Embeddings of Polytopes and Polyhedral Complexes
- Author(s): Wilson, Stedman
- Advisor(s): Pak, Igor
- et al.
When does a topological polyhedral complex (embedded in Rd) admit a geometric realization (a rectilinear embedding in Rd)? What are the constraints on the possible realizations? Two classic results concerning such questions are Fary's theorem, which states that every planar graph can be drawn in the plane such that each edge is a straight line segment, and Tutte's theorem, which provides necessary and sufficient conditions for embedding a planar graph such that all faces are convex. The present work is motivated largely by the question of whether these types of results generalize to higher dimensions.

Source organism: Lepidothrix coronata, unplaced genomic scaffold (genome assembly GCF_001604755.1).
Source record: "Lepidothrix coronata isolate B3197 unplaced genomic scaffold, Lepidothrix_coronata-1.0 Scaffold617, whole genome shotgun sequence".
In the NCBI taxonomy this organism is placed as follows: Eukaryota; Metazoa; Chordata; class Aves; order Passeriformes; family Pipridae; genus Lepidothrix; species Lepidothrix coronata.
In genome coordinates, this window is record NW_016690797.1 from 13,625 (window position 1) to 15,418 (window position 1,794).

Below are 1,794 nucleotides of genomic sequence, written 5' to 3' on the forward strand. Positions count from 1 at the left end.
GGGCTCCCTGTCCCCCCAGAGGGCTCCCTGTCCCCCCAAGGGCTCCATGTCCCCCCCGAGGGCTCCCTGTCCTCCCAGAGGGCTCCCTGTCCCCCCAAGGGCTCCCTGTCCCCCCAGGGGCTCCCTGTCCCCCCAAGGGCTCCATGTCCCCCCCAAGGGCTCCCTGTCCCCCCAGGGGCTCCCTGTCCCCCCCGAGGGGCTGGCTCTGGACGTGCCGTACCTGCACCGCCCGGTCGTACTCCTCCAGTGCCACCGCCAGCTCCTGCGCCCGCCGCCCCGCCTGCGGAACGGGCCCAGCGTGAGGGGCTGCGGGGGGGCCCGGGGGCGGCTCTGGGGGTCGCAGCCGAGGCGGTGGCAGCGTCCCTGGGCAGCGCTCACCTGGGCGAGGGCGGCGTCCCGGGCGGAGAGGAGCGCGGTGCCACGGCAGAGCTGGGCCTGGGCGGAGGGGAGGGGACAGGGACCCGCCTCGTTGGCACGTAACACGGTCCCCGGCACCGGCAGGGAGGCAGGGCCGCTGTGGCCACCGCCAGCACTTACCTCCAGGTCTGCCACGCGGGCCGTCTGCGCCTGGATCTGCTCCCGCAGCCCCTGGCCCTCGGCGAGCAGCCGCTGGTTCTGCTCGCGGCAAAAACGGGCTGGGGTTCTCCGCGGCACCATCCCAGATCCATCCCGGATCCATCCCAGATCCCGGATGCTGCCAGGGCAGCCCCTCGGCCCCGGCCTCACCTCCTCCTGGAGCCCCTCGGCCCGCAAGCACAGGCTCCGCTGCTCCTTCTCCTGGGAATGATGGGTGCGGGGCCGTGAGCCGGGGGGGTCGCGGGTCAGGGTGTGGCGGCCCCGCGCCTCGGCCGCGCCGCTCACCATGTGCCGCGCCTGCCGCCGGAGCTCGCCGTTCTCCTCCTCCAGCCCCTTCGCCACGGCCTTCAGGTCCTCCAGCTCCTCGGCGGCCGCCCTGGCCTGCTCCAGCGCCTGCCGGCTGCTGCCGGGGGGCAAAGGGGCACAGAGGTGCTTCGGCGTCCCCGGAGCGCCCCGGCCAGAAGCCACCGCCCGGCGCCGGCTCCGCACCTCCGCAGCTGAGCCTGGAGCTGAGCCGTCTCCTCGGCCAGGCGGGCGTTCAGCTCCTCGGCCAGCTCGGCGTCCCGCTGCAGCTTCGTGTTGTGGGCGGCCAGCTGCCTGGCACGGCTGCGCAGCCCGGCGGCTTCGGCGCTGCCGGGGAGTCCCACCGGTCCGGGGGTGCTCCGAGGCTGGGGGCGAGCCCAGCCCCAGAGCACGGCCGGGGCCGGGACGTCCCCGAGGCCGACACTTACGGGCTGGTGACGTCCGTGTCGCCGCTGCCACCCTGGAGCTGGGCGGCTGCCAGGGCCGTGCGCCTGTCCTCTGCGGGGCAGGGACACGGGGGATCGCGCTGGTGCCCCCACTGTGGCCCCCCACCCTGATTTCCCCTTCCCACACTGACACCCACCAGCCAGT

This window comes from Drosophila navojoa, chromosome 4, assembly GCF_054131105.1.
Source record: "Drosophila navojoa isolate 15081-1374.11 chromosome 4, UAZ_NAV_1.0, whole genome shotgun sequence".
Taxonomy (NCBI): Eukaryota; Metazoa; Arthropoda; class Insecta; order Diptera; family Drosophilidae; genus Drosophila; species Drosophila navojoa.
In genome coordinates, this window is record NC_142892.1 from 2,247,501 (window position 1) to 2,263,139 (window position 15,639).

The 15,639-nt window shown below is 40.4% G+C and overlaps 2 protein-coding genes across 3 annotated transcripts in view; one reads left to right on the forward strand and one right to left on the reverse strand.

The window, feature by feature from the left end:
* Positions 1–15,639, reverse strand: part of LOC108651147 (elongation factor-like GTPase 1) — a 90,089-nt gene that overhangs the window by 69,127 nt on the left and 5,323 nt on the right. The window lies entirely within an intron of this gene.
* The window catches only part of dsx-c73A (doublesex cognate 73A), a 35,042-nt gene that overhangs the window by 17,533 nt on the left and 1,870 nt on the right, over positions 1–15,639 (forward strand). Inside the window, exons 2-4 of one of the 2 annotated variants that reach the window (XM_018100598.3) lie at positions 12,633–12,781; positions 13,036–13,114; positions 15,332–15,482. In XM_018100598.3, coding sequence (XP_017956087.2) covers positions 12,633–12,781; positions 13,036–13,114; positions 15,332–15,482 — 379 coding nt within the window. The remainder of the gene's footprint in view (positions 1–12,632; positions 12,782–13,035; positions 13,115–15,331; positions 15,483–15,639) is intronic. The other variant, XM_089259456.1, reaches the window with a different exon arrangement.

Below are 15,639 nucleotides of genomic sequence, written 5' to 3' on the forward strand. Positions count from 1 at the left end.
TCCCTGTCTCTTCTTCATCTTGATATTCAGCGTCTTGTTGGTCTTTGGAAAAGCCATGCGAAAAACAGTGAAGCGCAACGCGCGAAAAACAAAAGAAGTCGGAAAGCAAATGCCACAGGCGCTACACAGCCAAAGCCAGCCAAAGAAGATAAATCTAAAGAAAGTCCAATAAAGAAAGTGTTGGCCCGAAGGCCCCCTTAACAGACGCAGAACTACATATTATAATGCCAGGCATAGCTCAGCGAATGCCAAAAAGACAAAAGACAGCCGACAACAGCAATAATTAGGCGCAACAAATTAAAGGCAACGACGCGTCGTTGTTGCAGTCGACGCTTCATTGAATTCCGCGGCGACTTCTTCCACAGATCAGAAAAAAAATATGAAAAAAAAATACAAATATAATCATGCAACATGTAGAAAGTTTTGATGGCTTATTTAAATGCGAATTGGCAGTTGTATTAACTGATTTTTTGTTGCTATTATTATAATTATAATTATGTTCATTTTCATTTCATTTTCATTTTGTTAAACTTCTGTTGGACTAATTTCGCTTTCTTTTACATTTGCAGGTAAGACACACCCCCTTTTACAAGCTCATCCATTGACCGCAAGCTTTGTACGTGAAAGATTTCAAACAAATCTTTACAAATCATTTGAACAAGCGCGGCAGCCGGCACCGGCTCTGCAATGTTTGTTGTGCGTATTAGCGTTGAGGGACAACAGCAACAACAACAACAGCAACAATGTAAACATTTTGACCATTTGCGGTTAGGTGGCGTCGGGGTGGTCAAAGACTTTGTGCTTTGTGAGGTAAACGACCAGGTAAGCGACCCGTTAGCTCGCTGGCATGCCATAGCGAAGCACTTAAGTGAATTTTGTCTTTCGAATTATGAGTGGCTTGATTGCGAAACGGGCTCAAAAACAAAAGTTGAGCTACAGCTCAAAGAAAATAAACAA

We begin by constructing an irrational polytopal complex consisting of 1278 convex 3-polytopes in R3. The methods of this construction may also be used to produce small topological complexes with no geometric realization, as well as geometric complexes which encode arbitrary point and line configurations. This allows us to prove universality theorems for 3-dimensional polytopal complexes and arrangements. We also investigate geometric realizations of plane triangulations, and describe an explicit algorithm that embeds a plane triangulation with n vertices in a 4n3 x 8n5 integer grid, in such a way that at each step of the algorithm, the resulting region of the plane is convex. This embedding, by nature of its sequential convexity, may be lifted vertically to a 3-polytope. This process gives a new proof of Steinitz's Theorem for triangulations, and provides a new upper bound on the size of the integer grid necessary to embed the vertices of simplicial 3-polytopes. For certain classes of triangulations, this grid size is subexponential.